This year it has rained at least once every week since spring started. Most weeks it has been raining twice a week at a minimum. Now summer is supposed to have taken over and it is still raining way too much. This is not only disconcerting for the beekeeper but it is very disconcerting for the bees. Worse yet, we are starting to see the problems that this has caused and the errors of our ways.
As most beekeepers do, we purchased packaged bees and new equipment for replacing our dead outs and expanding our operation. We hived the packages and began feeding sugar syrup and pollen patties. Once the nectar flow was starting, or scheduled to start, we removed the feed from the hives and added honey supers. The rain kept coming every week.
When we checked on them the bees never seemed truly happy. And we noticed that the new packages queens had a poorer acceptance rate than we are used to seeing. We gauge this on the number of queen cells produced by colonies started as packages. Nearly all were building at least one queen cell. Some had multiples. This despite the fact they had a queen that was laying eggs and apparently operating normally. Usually this behavior is only seen in a few new package colonies and usually if they do it at first, the behavior goes away as the season goes on and the nectar flow starts. We made a few nice nucleus colonies with these cells, but after a while it becomes very disheartening to keep destroying large swarm and supercedure cells.
Then during our inspections, we started seeing problems with mites. But the problems are much more advanced that we have seen before. Normally at this time of the year we would only see one or two mites occasionally if at all, especially on a brand new hive, but this time we are seeing many more. We can actually see mites on some of the bees in the new hives that were packages just a few weeks before. If you can see the mites on bees, just imagine how many there are on the rest of the bees and how many there are living beneath the cappings. We removed drone brood to find hordes of mites. This was very alarming.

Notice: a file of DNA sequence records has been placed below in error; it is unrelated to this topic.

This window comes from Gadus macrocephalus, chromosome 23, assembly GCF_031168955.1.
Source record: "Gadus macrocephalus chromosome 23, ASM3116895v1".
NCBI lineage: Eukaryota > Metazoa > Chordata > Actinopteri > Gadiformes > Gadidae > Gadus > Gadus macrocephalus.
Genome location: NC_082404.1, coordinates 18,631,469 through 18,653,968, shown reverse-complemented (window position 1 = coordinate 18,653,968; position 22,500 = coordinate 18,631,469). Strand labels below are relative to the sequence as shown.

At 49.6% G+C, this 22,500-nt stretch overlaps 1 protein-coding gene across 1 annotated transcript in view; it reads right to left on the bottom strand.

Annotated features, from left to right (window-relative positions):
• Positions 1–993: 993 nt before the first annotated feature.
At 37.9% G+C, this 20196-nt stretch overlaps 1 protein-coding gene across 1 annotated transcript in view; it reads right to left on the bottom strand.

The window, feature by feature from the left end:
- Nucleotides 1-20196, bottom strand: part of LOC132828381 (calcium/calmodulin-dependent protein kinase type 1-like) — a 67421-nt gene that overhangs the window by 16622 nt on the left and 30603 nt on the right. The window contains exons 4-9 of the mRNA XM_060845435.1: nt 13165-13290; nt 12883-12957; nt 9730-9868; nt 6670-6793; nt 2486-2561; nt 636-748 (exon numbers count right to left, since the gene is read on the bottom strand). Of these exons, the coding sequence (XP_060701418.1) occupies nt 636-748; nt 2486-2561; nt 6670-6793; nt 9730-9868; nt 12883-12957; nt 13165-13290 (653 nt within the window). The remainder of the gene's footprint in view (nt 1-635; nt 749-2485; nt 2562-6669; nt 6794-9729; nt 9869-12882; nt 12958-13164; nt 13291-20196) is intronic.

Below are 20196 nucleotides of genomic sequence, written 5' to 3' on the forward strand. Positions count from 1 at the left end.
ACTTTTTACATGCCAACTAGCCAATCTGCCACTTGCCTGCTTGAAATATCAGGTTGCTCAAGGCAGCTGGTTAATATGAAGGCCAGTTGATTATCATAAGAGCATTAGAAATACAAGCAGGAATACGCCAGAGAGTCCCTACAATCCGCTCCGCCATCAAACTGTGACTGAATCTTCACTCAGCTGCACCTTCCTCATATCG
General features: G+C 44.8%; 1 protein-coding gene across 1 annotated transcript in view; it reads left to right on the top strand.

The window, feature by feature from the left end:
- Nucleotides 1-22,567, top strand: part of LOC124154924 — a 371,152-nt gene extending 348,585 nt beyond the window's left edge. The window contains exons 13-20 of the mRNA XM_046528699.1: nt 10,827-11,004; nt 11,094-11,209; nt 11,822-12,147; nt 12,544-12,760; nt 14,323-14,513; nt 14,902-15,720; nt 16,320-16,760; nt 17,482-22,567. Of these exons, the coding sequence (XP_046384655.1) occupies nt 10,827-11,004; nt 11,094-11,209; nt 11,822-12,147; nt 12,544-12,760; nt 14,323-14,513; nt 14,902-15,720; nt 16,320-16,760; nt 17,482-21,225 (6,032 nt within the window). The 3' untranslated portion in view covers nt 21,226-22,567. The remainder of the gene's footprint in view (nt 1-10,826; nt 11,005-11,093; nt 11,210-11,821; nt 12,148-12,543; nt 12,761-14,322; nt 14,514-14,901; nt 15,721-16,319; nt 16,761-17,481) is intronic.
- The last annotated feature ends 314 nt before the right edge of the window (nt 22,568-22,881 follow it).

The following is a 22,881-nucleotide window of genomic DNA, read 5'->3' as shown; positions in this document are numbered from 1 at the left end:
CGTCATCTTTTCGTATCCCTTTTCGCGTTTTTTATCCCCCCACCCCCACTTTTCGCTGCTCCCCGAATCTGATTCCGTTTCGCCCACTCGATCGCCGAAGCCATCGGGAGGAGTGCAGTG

To prevent problems down the road we decided to be proactive and we reached for our weapon of choice, mite away quick strips or MAQS. We saw some mites drop, but not as much as we expected. At this point we were hopeful that the mites in the cells had died.
The treatment seemed to exasperate the problems that we were seeing with queen acceptance and absconding. Now where there were just a few cells we saw six. Where there were six we saw a dozen. We tried re-queening a few with new queens from our supplier, but the same thing happened all over again. So we decided to let nature take its course. Most of our new package hives swarmed because of all the cells that they kept producing. Others completely absconded by the end of the season.
After it was all over we realized that their lack of food caused by the inability to forage, the mite treatments, and our inability to realize that we needed to feed the bees during the time of stress, all contributed to the problems that we were having. The problem ended in a honey crop failure for us. Lots of rain did not produce lots of usable nectar for our little bee friends. Hopefully the goldenrod flow will be good this fall. We will try to get some this year, despite the fact that we have not had good luck chasing this elusive honey before.